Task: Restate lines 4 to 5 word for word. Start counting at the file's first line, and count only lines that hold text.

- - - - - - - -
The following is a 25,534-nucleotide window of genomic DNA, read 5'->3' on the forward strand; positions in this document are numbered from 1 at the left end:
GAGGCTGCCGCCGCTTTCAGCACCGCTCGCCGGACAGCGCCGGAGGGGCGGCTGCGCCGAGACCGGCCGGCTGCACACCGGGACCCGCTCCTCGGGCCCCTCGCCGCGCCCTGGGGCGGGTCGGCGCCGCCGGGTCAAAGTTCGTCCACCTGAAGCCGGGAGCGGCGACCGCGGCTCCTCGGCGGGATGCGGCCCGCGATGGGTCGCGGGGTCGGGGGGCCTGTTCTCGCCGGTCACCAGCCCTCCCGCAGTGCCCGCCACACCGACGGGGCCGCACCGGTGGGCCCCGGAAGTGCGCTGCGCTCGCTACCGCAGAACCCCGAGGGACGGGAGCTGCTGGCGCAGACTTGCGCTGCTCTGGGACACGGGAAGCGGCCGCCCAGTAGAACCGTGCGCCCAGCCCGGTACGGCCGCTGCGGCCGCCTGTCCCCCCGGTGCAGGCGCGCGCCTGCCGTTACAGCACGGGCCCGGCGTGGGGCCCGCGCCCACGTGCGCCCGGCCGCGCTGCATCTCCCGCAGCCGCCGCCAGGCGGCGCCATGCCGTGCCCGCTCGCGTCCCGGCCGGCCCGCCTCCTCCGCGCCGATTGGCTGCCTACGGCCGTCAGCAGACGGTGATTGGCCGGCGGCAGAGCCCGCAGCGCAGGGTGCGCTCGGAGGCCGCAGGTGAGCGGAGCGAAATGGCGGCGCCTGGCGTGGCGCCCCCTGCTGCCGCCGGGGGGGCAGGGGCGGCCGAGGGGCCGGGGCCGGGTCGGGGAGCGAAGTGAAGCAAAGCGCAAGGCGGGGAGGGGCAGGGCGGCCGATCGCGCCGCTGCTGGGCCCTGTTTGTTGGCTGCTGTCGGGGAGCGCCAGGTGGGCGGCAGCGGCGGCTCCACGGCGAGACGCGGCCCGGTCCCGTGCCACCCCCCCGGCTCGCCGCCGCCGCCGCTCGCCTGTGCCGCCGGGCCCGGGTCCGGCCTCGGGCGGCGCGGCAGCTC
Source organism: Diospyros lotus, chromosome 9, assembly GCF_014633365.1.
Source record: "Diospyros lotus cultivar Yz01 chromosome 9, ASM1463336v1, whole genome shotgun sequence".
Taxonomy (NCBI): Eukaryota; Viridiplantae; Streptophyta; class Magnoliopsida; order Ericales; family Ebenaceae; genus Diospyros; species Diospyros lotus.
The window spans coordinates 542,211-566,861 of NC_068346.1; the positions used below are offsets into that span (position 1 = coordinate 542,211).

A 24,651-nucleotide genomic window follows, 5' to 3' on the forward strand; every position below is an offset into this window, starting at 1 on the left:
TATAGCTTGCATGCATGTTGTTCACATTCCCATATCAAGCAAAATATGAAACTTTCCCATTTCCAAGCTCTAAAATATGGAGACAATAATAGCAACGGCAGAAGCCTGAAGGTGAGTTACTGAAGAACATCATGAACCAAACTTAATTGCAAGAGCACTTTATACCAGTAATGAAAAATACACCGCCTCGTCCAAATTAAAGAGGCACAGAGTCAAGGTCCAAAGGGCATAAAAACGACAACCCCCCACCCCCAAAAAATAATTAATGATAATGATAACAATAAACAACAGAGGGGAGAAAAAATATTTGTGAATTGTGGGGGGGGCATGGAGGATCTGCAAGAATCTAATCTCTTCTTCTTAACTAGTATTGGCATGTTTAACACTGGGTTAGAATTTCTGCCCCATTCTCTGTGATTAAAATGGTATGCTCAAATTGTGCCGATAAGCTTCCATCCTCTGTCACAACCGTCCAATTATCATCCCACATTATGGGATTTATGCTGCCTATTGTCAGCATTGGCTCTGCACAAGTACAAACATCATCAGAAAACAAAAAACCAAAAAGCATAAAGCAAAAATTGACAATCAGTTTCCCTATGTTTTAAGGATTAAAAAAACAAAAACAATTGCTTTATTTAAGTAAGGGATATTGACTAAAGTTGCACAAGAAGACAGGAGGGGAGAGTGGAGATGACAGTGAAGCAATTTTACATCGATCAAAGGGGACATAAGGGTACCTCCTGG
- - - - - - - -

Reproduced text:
Source record: "Diospyros lotus cultivar Yz01 chromosome 9, ASM1463336v1, whole genome shotgun sequence".
Taxonomy (NCBI): Eukaryota; Viridiplantae; Streptophyta; class Magnoliopsida; order Ericales; family Ebenaceae; genus Diospyros; species Diospyros lotus.